The UK Government seeks to implement “the most significant family justice system reforms in a generation.” In late August it published ‘A Brighter Future for Family Justice’ report, and announced a new program of free mediation sessions for separating couples.

It comes as no surprise that this issue is attracting political attention. The statistics speak for themselves: 42% of marriages in England and Wales end in divorce. More than 236,000 people divorced in 2012. Almost half (48%) of divorces involve children under 16 years. On the other hand, the empirical data prove the effectiveness of mediation. Last year nearly two thirds of couples who attended a single mediation session for a child dispute reached a full agreement. Almost seven out of every ten couples who opted for mediation reached an agreement.

Family Justice Minister Simon Hughes announced that more free sessions will be funded by Government. However, while the scope of the funding program turned out to be actually limited, its critics claim that it will do little to increase the number of people resolving disputes out of court.

Under the new program, ‘one single mediation session for *everyone’ – *if one of the parties is already legally aided – will be publicly funded. At present only the legally aided party is entitled to a free session, meaning there is a cost for the other member of the couple, which can deter them from taking part. The Government declared also to take forward some other recommendations made by the independent Mediation Task Force.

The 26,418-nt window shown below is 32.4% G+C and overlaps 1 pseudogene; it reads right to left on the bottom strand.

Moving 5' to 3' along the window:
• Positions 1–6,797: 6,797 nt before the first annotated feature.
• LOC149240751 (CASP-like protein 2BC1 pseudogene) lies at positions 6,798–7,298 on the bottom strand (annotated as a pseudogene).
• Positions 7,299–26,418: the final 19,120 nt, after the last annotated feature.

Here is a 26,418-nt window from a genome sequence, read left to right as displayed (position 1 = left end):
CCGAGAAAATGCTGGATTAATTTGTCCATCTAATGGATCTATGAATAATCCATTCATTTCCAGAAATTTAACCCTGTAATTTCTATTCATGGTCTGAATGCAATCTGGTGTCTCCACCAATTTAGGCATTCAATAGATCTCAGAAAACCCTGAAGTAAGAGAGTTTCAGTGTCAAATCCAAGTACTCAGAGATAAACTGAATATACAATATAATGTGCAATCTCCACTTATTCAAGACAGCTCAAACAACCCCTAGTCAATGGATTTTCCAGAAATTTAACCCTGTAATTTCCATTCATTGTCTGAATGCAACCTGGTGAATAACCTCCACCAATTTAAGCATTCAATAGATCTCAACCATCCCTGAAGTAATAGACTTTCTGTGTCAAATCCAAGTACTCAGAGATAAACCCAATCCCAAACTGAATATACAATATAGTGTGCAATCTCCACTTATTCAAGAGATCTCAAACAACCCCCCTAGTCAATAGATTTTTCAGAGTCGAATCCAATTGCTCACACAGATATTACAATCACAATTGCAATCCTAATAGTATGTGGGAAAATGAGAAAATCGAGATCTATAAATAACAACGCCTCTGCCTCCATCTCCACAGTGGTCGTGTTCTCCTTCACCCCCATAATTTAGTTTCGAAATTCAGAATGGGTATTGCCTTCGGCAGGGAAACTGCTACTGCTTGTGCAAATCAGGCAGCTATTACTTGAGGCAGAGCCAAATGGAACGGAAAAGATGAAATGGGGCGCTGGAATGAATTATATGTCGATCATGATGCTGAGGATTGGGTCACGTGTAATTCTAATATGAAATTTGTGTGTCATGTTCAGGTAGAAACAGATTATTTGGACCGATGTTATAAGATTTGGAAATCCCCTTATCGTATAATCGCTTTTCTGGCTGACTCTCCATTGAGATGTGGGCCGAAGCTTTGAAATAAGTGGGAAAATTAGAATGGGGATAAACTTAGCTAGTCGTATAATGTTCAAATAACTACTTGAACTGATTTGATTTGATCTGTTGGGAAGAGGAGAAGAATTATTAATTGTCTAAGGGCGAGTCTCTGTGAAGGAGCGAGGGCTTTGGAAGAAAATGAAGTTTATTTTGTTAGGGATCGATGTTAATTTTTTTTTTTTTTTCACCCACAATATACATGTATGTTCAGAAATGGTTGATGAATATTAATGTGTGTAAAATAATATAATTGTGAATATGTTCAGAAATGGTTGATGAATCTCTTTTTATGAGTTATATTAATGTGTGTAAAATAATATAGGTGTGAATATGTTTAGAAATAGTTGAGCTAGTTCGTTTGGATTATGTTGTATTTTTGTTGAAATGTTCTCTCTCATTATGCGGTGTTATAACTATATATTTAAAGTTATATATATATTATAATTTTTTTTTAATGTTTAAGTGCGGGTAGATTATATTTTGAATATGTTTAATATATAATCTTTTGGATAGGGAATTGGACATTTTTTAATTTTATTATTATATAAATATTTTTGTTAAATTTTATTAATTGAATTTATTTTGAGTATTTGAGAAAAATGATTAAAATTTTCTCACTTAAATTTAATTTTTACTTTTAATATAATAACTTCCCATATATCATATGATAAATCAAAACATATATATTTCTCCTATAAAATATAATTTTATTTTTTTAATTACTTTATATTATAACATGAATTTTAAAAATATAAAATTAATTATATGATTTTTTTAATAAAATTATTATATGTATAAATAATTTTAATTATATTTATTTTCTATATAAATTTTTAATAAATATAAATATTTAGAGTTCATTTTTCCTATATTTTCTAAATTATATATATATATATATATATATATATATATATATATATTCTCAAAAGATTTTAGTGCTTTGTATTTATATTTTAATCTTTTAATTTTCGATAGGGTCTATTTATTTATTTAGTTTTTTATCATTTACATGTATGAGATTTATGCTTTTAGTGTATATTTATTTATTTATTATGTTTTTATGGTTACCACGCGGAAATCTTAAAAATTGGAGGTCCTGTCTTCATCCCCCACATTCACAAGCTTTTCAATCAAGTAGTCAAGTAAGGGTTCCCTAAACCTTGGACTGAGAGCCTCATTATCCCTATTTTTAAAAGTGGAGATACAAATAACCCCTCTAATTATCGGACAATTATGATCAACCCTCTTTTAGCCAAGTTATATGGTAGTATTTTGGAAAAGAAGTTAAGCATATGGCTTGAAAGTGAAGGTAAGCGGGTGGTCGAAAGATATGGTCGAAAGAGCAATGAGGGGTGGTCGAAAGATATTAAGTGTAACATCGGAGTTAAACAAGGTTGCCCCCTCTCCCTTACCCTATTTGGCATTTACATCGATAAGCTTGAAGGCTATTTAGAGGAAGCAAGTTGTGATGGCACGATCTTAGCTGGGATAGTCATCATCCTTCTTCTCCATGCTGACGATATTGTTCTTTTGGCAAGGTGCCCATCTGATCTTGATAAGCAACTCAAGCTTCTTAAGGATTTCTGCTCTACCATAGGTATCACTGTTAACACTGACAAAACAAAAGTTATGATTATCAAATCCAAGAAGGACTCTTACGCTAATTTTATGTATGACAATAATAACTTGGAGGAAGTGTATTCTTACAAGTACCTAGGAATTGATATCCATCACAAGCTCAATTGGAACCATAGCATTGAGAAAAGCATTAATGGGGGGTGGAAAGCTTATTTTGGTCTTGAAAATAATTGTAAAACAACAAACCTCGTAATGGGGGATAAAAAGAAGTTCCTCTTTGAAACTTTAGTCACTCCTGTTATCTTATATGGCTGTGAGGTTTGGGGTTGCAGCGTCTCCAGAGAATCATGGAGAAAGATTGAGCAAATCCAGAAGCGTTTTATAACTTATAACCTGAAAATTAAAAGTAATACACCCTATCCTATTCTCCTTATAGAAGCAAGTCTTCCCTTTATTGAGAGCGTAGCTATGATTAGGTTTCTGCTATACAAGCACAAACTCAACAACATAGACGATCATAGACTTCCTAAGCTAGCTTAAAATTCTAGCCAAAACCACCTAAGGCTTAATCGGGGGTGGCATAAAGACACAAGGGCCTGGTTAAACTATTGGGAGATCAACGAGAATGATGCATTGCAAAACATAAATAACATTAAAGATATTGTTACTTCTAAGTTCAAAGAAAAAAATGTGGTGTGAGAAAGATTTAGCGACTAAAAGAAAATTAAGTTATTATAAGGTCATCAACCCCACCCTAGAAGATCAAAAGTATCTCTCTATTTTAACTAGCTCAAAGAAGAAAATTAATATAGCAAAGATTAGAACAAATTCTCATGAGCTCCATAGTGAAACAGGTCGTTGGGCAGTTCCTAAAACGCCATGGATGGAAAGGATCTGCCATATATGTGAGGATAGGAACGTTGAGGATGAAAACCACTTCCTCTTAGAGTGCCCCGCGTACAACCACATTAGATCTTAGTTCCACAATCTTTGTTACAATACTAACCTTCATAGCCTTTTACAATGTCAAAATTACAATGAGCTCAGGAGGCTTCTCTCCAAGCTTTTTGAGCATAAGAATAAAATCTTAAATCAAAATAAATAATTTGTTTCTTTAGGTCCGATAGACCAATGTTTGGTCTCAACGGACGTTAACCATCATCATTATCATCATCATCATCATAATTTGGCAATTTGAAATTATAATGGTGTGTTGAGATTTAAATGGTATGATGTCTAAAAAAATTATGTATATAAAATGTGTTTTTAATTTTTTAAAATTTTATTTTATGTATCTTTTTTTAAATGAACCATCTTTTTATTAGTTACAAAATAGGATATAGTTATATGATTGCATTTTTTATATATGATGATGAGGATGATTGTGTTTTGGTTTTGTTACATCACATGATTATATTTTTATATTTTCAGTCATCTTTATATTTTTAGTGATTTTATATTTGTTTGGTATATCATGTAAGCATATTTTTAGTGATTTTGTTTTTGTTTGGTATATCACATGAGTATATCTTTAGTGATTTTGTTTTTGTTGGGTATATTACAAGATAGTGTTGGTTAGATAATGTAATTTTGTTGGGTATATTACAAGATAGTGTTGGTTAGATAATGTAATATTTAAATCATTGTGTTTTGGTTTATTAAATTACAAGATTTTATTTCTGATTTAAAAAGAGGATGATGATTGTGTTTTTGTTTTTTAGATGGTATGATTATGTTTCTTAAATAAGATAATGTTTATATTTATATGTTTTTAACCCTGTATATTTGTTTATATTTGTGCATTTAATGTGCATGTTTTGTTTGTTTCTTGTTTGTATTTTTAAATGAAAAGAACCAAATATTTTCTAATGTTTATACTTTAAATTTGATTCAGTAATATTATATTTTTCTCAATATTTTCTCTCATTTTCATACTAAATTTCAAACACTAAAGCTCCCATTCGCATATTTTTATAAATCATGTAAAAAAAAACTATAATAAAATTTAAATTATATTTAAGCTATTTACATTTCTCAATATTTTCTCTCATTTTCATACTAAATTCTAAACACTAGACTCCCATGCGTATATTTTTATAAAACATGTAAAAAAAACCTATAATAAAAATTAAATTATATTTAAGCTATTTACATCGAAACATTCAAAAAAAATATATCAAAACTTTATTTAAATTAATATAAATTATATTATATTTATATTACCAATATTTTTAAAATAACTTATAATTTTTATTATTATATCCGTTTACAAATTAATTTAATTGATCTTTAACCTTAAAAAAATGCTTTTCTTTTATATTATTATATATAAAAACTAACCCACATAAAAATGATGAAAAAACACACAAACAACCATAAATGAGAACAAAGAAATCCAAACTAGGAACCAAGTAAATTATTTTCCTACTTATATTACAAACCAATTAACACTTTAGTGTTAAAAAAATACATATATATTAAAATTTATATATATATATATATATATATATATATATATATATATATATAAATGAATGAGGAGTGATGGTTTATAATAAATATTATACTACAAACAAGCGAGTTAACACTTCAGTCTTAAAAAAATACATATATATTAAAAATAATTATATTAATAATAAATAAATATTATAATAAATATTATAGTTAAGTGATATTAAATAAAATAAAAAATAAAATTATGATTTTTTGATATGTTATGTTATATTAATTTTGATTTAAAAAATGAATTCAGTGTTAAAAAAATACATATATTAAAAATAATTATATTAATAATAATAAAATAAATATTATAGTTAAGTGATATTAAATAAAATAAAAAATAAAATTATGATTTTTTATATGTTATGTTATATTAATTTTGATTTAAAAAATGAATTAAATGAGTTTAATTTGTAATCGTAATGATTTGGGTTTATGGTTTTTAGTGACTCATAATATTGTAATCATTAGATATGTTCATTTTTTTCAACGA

Some changes have already been introduced. Since April 2014 there has been a legal requirement for couples to attend an initial mediation information and assessment meeting (MIAM) before they can take their case to court – to see if it can be resolved without the need to go to court. This does not apply in certain circumstances, for example in cases involving domestic violence. The price of a MIAM and other mediation sessions is set by the provider. The average price of a mediation funded by legal aid in 2013/14 was £548 for each client. The average time for a mediated case is 110 days compared to 435 days for non-mediated cases.

The new mediation funding will be in place for up to three years and will be reviewed every six months.

The promising slogan “Government to fund ‘one single mediation session for everyone’” is misleading, with “everyone” turning out to be limited ‘former partners of individuals who are already legally aided’. However, the overall number of beneficiaries may be still significant. The base population of people who get divorce per annum in the UK exceeds a quarter of a million. Thus time will tell how this new policy contributes to the role of mediation in the family justice system.


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